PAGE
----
He frowned and nodded. What did that have to do with anything?
“So like...do merfolk have a sense of shame when it comes to nudity? Is that a thing that’s very under lock and key for you guys?”
“Not really. Not all merfolks wear things. They’re mostly just for decoration, if one should feel so inclined. Even I wear things sometimes...or I used to. Before I left it all behind to escape.”
Fiona seemed to glance down and bite her lip. “A shame…”
“Nothing. So, visible skin is not that big a deal to you right? Underwear covering things should be fine. We should be fine, Sasha.”
“I still don’t like it,” he heard the younger sister mutter.
“Well, I, for one, am not going to spend the rest of the night covered in sand like this. I’d prefer fresh water, but this is as close to a shower as we’re gonna get.”
A moment later, and she stepped out from behind the rock, proudly making her way to him in scraps of white fabric. Sasha followed after, though her arms were crossed over her chest. If he looked carefully, a red tint covered both their faces. They stepped carefully into the water, gasping and taking their time at the chill it caused before they settled for floating, gently paddling around in front of him.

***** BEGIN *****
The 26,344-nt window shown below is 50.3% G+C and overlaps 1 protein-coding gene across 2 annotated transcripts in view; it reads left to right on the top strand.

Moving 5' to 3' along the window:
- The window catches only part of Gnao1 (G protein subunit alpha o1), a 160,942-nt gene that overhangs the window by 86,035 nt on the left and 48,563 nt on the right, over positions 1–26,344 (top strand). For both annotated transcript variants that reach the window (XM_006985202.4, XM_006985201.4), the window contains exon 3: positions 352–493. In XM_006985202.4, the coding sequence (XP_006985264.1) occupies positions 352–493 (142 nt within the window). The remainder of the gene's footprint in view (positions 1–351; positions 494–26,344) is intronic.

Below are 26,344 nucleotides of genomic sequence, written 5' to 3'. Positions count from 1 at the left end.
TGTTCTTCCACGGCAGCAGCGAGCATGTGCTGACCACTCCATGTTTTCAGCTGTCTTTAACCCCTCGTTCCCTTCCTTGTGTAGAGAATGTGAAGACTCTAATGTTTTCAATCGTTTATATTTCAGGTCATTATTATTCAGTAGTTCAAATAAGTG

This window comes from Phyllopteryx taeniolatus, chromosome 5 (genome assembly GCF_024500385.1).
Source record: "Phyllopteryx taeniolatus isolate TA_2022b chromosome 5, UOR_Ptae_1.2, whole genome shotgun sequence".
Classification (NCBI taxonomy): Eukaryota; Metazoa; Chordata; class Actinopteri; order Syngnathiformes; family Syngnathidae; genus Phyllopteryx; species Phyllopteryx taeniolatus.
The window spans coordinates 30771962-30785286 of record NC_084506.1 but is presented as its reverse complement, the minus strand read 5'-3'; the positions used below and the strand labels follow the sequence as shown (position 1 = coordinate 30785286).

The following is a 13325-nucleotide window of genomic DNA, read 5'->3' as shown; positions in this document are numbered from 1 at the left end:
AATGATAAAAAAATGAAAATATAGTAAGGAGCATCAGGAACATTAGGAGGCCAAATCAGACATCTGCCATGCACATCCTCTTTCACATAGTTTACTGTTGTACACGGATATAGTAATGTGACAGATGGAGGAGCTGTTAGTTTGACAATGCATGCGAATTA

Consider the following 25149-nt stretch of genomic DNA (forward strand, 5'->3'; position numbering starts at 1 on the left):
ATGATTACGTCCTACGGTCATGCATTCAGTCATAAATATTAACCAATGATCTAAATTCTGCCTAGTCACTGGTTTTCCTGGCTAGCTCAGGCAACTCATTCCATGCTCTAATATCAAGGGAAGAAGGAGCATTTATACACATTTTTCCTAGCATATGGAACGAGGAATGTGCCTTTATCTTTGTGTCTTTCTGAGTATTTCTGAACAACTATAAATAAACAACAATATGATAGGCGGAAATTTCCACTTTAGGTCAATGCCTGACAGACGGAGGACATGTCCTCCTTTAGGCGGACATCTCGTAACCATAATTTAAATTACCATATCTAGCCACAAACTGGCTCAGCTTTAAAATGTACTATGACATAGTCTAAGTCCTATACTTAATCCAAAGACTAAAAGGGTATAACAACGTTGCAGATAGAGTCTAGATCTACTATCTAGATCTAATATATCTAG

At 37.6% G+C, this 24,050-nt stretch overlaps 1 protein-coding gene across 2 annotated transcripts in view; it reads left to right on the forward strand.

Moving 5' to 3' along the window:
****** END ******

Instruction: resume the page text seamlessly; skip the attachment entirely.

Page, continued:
The three chattered and laughed, long after the two women were pruny and shivering. He was sad to see them get out, doubly so to see them getting ready to settle down for the night. They had built a small fire, big enough for the two of them, but not so large as to make the small space uncomfortable. Blankets were wrapped around their shoulders, and they yawned, sleepy eyes shutting of their own accord. He quietly wished them a goodnight, and made his way back to the cave he’d started calling home with the other two friends of his life.
Another evening, another talk. This time, Sasha was out on a visit to a friend.
“She said a friend, but I know it was her ex.” Fiona grinned, looking a little sadly at the greenery in her hands. Silence stretched as she ran her fingers over the leaves, lost in her own mind.